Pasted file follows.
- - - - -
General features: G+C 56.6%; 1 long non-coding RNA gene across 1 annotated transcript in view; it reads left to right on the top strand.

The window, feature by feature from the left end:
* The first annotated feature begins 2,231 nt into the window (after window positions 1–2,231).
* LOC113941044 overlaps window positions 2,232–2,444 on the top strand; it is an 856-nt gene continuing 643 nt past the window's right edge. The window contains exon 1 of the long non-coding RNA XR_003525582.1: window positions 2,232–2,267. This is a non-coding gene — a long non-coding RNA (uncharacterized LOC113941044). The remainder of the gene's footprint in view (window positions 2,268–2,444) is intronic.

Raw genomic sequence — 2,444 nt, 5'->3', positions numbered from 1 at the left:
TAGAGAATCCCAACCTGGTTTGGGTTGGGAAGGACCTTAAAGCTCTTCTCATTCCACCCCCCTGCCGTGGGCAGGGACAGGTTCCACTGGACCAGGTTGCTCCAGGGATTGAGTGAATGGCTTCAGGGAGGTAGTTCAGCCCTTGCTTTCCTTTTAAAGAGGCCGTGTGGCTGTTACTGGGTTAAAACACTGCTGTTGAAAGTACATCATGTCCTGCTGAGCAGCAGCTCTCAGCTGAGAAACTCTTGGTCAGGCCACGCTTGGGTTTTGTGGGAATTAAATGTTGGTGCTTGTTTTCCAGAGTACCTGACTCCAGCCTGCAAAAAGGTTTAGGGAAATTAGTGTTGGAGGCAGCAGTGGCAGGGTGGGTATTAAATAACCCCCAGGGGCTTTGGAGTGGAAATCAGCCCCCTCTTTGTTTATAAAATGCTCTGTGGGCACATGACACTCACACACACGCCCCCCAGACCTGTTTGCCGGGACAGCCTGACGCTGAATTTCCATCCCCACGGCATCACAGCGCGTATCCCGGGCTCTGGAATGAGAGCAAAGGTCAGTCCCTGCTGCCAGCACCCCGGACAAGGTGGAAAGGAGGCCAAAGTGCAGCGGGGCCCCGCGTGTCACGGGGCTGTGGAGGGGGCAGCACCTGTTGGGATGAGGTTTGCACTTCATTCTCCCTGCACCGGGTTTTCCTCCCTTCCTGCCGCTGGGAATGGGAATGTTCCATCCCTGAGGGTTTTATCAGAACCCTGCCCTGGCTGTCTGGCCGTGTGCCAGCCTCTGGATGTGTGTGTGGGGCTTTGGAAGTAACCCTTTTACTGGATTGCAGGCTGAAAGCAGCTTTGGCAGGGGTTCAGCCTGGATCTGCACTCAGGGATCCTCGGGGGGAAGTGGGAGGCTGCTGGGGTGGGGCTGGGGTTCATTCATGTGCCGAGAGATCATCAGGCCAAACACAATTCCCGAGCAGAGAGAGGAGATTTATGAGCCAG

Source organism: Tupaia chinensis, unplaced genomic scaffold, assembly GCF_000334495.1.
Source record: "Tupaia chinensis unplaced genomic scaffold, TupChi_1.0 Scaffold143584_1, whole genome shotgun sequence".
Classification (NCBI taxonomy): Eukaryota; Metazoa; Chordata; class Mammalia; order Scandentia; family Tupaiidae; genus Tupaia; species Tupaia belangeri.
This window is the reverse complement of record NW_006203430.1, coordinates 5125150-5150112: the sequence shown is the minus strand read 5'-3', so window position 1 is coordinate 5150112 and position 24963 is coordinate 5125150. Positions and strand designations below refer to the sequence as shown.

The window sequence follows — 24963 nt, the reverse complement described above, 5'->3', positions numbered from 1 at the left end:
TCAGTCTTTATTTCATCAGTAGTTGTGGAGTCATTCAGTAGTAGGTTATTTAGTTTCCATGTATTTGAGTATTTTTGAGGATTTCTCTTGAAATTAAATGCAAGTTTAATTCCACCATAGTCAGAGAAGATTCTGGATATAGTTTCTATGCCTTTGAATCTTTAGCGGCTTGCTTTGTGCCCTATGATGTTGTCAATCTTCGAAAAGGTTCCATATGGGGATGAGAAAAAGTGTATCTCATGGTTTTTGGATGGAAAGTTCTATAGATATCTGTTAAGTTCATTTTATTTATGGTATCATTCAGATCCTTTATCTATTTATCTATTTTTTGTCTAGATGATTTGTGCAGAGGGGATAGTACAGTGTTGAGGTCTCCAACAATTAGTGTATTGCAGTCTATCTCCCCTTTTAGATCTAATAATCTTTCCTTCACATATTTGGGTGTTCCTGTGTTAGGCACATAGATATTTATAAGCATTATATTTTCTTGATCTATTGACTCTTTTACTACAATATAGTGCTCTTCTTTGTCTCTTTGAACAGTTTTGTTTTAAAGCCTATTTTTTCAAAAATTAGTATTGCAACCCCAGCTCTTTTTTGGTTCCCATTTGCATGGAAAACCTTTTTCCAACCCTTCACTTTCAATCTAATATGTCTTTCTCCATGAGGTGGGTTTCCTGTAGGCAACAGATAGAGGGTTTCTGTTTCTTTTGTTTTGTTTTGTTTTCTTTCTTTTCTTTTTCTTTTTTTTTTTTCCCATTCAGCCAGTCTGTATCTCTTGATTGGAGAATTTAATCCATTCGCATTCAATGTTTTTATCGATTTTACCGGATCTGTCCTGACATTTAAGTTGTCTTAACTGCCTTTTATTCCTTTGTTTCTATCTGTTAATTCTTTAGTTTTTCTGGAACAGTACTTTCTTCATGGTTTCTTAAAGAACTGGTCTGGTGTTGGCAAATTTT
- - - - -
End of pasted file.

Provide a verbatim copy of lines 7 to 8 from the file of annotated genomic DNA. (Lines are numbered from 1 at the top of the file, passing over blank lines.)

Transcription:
Source organism: Tupaia chinensis, unplaced genomic scaffold, assembly GCF_000334495.1.
Source record: "Tupaia chinensis unplaced genomic scaffold, TupChi_1.0 Scaffold143584_1, whole genome shotgun sequence".